Ron Hawkins

Ron Hawkins

Photo: Bob Ciolfi

Toronto indie-rock troubadour Ron Hawkins embraces the term “lifer” with pride. At a recent solo show he said, “I haven’t had a real day job since 1990.” Since then, he’s had a highly productive career, first as chief singer-songwriter in 1990s faves The Lowest of the Low (LOTL); then as leader of The Rusty Nails; and now as the head of a reunited LOTL, plus newer band The Do Good Assassins, and as a solo artist.

“Having three bands on the go keeps me motivated,” Hawkins explains. “My manager suggests I may have a higher profile if I focused a bit more, but for me it’s about keeping yourself interested. I’m certainly living a blessed life, where I can write songs and then go ‘I wonder who those are for.’”

Recently-released solo record Spit Sputter and Sparkle is Hawkins’ 15th album since 1991’s LOTL debut Shakespeare My Butt. He played most of the instruments on the new album and recorded primarily at home, a process he finds liberating.

“I can do this because of technology that wasn’t around 20 years ago,” he says. “In the early days of The Low, I’d write songs sitting on my bed with an acoustic guitar in my one room punk-rock flophouse. Now I have a high level of demo capability, so the excitement is a cycle. Doing it begets doing it more.

“It’s a real treat to spend the time and energy experimenting at home, with no clock, then go into [top studio] Revolution Recording to add drums, horns and strings and have $75k worth of microphones on the drum kit.”

There have been life lessons learned and wisdom gained along Hawkins’ journey. For instance, he won’t repeat the intense touring schedule of LOTL in its heyday. “I can’t ever imagine going back to that,” he says. “Back then, part of the problem, but part of the solution, was that we were drunk and high all the time. You could just lose days. Now I’m painfully aware of time passing.”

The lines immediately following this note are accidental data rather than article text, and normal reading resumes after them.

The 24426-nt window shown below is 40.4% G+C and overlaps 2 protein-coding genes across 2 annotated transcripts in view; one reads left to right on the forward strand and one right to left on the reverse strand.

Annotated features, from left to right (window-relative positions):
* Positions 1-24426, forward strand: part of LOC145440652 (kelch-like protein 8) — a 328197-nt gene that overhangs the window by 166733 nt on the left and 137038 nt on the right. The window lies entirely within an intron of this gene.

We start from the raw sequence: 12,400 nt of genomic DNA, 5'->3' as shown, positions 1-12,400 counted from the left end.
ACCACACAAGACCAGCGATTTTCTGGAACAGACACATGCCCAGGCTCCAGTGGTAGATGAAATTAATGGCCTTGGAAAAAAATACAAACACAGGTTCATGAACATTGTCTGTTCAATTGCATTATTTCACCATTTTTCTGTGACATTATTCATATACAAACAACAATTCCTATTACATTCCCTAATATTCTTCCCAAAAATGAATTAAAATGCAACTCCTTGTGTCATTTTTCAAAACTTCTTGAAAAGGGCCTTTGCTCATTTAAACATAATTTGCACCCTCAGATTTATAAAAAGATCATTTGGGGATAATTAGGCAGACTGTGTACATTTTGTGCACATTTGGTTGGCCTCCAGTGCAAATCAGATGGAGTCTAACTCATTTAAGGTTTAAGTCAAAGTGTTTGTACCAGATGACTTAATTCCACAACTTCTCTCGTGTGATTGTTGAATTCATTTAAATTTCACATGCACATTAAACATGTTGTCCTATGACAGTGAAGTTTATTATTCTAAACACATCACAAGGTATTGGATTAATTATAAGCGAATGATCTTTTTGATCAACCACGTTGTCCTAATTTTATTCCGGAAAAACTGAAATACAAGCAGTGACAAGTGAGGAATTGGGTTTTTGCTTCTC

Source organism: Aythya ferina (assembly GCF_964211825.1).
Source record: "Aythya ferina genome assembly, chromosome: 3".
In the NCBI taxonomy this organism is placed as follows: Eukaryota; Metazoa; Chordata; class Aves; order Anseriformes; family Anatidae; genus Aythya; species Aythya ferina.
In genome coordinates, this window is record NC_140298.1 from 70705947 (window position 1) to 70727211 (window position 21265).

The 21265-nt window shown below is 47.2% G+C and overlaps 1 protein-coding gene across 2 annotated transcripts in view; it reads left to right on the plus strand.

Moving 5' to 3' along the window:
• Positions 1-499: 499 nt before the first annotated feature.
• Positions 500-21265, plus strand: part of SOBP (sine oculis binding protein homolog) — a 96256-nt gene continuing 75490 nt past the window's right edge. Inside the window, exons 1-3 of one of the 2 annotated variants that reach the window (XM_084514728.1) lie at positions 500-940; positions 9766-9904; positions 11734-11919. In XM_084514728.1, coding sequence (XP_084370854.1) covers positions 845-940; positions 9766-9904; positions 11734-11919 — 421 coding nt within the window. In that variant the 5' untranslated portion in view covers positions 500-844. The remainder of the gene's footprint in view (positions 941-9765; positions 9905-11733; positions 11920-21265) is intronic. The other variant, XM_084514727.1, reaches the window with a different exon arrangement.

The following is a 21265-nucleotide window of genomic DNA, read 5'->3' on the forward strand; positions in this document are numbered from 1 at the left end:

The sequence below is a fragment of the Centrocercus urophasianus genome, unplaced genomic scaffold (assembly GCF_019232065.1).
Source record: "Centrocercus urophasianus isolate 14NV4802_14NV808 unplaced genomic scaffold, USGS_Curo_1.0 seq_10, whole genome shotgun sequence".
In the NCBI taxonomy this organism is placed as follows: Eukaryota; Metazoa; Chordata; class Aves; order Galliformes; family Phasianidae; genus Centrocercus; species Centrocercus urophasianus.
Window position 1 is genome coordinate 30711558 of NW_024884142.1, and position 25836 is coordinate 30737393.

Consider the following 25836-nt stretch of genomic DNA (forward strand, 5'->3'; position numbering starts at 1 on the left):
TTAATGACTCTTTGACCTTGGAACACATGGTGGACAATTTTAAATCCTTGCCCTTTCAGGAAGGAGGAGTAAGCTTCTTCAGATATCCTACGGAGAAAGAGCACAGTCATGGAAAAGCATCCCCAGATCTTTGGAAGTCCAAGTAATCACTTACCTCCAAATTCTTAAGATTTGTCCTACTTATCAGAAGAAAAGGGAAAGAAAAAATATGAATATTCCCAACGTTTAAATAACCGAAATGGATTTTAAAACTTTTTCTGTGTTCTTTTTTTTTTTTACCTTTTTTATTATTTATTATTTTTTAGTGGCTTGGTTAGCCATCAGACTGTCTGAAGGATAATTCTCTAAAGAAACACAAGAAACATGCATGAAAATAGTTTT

Hawkins declares “I’m quite comfortable in the knowledge that my personal audience is about one-tenth as large as The Low’s audience. I realize that happened to all my heroes, like John Lennon and Joe Strummer.”

The personal creative satisfaction of the work keeps him fueled. “First and foremost, you’re entertaining yourself the whole time,” he says. “That makes this easier than most people’s jobs.”

Words & Music caught up with Chilean-born Canadian composer Cristobal Tapia de Veer in London, England, where he’s been scoring film and television productions since 2012. “Of course, I could do it from my studio in Montreal,” says de Veer. “The new generation doesn’t mind working via Skype. And sometimes I actually do, particularly in the last stages of a project. But, to tell you the truth, I also like to meet the team in person so I can understand the direction of a series or a film. This also helps me catch the energy of the people I’m working with.”

Cristobal Tapia de VeerFor the past month and a half, de Veer has been writing music tracks for the English-language series National Treasure (Channel 4) directed by Marc Munden, the man behind the cult series Utopia. De Veer and Munden are now working on their third project together since Utopia and The Crimson Petal and the White, the historical series that started their professional collaboration. “Meeting Munden was a stroke of luck,” de Veer says today. “I’ve been able to take on interesting projects thanks to him and to his notoriety.”